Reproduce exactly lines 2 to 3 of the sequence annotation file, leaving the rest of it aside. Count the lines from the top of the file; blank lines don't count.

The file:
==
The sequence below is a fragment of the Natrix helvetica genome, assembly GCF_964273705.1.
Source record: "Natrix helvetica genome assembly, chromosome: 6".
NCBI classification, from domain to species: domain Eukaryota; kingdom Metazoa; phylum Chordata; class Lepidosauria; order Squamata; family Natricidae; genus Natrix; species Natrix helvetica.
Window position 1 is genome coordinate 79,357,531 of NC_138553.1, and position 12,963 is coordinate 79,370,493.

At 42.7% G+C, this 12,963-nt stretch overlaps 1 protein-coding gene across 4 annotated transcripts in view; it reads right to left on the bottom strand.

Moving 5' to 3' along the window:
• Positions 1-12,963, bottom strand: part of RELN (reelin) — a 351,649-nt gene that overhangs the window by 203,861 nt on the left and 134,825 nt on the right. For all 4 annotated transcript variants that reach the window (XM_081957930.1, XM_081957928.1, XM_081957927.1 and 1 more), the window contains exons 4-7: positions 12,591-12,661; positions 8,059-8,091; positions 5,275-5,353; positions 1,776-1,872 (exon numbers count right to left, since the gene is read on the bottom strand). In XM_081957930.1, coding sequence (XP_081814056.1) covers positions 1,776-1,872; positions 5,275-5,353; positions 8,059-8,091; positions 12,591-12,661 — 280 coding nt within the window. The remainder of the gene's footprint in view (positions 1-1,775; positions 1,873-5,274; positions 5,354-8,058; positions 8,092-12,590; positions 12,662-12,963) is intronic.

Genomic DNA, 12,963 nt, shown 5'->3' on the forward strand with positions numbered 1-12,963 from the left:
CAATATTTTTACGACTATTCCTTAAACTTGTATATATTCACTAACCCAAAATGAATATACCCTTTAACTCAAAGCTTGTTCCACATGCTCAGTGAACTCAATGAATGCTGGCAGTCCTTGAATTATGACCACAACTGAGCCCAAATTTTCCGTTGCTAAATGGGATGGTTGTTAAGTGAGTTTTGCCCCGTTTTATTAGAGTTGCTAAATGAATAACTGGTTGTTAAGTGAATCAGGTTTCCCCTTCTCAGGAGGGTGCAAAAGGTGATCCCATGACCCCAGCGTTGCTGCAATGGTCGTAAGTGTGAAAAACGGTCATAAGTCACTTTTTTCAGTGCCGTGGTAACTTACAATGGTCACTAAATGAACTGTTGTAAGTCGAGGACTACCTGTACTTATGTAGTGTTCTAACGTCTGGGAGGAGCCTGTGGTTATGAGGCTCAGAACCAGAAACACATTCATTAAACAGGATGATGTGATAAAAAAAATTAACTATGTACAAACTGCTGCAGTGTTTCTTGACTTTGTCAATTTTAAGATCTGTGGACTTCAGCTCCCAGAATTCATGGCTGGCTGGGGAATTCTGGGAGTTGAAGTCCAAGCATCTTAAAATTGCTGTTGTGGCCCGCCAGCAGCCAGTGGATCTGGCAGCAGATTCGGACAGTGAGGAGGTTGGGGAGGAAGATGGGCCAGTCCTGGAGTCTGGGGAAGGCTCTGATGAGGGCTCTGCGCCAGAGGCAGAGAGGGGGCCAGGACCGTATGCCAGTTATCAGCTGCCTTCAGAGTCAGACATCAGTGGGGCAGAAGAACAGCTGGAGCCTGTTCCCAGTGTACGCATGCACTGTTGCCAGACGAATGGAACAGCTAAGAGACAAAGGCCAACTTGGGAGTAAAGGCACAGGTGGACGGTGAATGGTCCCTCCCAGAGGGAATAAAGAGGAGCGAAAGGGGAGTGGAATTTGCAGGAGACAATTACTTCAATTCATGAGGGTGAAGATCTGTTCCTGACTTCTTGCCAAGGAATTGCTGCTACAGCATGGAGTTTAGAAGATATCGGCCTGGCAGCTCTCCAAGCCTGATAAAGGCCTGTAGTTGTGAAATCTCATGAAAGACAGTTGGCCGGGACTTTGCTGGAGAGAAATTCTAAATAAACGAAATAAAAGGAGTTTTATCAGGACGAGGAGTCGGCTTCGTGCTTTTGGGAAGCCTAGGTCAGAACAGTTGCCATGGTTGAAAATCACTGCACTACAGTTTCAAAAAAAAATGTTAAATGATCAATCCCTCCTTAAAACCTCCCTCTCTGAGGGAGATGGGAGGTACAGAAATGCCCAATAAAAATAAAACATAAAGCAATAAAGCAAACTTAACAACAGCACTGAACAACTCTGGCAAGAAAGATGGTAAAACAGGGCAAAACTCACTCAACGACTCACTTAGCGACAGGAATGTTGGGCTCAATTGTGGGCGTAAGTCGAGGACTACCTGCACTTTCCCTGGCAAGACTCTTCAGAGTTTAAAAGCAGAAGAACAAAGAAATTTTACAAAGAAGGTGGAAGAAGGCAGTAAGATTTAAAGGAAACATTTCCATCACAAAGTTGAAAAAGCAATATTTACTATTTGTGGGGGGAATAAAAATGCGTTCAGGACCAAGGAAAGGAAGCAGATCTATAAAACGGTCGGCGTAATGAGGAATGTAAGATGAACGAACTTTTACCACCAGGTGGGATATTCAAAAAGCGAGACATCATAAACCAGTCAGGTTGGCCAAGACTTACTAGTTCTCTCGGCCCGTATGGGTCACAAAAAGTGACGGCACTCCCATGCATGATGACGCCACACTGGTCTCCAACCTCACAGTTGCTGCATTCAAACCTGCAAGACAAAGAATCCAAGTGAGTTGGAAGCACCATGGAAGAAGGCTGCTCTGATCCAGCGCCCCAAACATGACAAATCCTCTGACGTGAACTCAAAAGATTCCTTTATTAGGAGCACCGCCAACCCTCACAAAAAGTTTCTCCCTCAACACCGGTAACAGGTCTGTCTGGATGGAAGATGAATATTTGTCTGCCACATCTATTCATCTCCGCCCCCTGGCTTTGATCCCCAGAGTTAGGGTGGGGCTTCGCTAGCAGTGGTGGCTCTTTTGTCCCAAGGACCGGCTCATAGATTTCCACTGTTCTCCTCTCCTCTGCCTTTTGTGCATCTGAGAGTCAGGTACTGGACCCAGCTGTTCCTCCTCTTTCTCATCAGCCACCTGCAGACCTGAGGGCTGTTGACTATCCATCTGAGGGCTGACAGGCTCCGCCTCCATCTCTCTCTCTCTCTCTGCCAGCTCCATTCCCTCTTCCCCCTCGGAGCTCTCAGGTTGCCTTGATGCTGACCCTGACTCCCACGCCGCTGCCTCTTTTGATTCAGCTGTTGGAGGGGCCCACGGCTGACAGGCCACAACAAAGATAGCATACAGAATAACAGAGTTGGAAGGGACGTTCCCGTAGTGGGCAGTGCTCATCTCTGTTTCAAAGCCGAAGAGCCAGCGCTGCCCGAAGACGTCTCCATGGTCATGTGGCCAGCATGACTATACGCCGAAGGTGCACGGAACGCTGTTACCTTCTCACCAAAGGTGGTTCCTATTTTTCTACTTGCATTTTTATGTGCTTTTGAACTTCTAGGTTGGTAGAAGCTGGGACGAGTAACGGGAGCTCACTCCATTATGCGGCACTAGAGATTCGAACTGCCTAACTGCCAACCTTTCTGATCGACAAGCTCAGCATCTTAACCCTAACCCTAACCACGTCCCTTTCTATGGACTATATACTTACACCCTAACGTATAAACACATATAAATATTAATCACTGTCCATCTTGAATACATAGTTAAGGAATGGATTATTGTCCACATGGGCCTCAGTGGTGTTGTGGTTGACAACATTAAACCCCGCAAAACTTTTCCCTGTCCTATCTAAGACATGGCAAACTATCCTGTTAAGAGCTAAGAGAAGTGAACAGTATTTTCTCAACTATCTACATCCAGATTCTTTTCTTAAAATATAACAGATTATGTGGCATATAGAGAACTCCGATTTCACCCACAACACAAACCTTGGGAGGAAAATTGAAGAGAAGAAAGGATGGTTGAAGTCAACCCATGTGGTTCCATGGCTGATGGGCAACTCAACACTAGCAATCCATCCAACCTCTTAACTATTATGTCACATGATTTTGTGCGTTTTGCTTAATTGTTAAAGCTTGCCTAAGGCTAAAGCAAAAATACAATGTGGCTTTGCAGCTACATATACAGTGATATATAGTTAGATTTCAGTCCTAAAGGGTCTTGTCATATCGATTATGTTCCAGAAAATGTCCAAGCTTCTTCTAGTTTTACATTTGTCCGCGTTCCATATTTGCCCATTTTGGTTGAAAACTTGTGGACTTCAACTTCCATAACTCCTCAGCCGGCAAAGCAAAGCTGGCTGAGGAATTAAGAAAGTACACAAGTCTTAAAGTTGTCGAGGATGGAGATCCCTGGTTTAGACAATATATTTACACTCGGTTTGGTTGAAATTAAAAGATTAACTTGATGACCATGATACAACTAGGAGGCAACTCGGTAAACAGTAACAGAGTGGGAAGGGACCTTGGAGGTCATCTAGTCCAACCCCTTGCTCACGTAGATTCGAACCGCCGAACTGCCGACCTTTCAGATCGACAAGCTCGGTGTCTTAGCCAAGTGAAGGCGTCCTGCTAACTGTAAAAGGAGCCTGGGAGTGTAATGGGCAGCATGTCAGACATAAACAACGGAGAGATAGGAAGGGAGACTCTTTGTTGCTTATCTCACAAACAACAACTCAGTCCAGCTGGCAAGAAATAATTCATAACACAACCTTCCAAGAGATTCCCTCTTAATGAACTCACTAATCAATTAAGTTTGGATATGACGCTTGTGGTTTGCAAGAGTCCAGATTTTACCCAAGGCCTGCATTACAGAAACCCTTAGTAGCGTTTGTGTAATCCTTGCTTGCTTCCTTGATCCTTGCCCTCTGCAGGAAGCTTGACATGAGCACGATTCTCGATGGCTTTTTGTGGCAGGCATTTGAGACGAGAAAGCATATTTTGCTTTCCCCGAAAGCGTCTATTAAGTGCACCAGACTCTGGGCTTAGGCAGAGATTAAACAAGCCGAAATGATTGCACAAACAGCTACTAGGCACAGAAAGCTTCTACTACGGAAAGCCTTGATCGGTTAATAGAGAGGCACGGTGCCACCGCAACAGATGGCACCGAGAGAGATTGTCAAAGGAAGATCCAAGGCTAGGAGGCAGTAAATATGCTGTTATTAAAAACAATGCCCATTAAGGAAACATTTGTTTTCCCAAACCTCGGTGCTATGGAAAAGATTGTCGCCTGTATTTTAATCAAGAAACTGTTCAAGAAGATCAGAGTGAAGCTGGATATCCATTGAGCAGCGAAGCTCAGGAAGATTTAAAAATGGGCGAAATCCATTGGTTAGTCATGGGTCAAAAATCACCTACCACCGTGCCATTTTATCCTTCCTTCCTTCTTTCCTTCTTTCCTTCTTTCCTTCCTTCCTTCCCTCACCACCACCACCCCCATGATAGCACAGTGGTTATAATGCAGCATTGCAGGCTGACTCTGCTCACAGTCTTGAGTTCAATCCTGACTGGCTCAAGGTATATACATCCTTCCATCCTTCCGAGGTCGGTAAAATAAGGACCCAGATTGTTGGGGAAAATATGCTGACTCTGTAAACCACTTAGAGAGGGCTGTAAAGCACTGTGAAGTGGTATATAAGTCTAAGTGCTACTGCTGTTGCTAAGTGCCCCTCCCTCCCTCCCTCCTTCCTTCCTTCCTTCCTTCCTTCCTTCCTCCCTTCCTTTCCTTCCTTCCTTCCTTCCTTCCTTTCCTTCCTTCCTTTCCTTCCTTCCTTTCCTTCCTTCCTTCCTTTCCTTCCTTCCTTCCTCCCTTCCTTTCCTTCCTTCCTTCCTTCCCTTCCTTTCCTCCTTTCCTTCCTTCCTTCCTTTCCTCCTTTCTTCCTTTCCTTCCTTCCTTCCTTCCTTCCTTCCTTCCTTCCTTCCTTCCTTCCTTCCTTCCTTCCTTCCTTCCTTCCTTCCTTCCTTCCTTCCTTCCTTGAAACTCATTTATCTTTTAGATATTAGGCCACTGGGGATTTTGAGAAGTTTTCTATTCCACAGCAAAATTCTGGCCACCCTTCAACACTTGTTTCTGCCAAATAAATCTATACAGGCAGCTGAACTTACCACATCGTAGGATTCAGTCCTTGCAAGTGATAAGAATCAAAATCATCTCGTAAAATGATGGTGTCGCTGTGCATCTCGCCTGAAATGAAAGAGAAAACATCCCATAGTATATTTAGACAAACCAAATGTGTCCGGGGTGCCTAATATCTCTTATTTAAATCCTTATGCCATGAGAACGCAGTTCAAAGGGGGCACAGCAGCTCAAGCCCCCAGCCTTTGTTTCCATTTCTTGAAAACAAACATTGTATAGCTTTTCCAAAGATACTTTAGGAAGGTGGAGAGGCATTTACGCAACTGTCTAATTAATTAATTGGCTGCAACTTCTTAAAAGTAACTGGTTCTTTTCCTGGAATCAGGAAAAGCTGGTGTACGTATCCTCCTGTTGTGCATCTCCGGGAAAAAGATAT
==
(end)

Source record: "Natrix helvetica genome assembly, chromosome: 6".
NCBI classification, from domain to species: domain Eukaryota; kingdom Metazoa; phylum Chordata; class Lepidosauria; order Squamata; family Natricidae; genus Natrix; species Natrix helvetica.